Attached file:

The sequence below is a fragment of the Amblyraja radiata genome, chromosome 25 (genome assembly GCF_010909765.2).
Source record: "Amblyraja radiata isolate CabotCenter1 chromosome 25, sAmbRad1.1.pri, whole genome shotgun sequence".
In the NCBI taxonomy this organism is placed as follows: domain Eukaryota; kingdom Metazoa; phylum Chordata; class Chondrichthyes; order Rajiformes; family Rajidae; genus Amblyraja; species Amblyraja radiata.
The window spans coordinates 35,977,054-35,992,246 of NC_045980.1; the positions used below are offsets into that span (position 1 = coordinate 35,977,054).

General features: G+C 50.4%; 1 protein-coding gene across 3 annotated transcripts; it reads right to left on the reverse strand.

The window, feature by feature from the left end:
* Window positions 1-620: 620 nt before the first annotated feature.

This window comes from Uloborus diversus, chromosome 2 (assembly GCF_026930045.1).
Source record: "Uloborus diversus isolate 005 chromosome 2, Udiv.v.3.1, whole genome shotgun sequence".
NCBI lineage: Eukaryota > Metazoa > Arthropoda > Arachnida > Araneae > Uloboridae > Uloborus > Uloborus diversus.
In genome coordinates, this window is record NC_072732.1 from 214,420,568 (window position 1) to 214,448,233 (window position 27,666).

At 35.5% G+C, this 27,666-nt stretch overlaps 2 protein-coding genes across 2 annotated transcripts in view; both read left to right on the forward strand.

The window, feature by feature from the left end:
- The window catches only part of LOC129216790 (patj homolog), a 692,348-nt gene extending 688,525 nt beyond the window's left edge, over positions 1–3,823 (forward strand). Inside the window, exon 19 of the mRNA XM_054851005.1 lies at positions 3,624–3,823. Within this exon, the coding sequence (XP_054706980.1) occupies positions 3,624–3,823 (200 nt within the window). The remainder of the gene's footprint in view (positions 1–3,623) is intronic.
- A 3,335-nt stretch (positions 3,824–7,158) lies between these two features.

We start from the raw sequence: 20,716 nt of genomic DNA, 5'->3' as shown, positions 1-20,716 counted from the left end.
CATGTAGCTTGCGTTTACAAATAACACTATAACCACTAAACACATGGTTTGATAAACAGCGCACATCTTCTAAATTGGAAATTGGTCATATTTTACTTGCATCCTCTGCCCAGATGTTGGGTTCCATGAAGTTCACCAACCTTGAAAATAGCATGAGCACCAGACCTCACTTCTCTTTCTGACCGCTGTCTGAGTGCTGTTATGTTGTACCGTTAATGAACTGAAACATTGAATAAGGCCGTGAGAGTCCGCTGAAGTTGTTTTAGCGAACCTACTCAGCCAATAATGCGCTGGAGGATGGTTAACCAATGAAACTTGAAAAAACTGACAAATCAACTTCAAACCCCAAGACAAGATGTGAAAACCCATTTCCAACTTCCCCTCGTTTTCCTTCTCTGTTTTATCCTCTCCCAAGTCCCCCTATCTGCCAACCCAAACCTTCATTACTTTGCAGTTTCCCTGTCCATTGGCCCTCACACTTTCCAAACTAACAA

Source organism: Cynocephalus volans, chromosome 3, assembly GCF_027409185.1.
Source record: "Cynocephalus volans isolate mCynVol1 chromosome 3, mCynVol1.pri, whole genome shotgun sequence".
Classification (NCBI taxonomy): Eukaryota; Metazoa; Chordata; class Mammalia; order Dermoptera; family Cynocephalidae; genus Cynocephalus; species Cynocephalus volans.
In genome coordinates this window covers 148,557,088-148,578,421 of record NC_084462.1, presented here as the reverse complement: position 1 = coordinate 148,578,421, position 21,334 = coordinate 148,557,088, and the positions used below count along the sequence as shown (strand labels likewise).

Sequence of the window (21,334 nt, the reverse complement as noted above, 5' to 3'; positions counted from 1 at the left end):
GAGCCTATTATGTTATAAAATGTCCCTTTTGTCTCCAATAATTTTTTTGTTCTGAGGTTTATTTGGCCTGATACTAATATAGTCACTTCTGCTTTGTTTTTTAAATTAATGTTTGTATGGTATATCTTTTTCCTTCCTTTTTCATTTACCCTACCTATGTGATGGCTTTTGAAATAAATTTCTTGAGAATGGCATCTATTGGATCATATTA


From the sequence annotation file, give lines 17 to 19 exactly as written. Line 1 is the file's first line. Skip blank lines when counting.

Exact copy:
CATGTAGCTTGCGTTTACAAATAACACTATAACCACTAAACACATGGTTTGATAAACAGCGCACATCTTCTAAATTGGAAATTGGTCATATTTTACTTGCATCCTCTGCCCAGATGTTGGGTTCCATGAAGTTCACCAACCTTGAAAATAGCATGAGCACCAGACCTCACTTCTCTTTCTGACCGCTGTCTGAGTGCTGTTATGTTGTACCGTTAATGAACTGAAACATTGAATAAGGCCGTGAGAGTCCGCTGAAGTTGTTTTAGCGAACCTACTCAGCCAATAATGCGCTGGAGGATGGTTAACCAATGAAACTTGAAAAAACTGACAAATCAACTTCAAACCCCAAGACAAGATGTGAAAACCCATTTCCAACTTCCCCTCGTTTTCCTTCTCTGTTTTATCCTCTCCCAAGTCCCCCTATCTGCCAACCCAAACCTTCATTACTTTGCAGTTTCCCTGTCCATTGGCCCTCACACTTTCCAAACTAACAA

Source organism: Cynocephalus volans, chromosome 3, assembly GCF_027409185.1.
Source record: "Cynocephalus volans isolate mCynVol1 chromosome 3, mCynVol1.pri, whole genome shotgun sequence".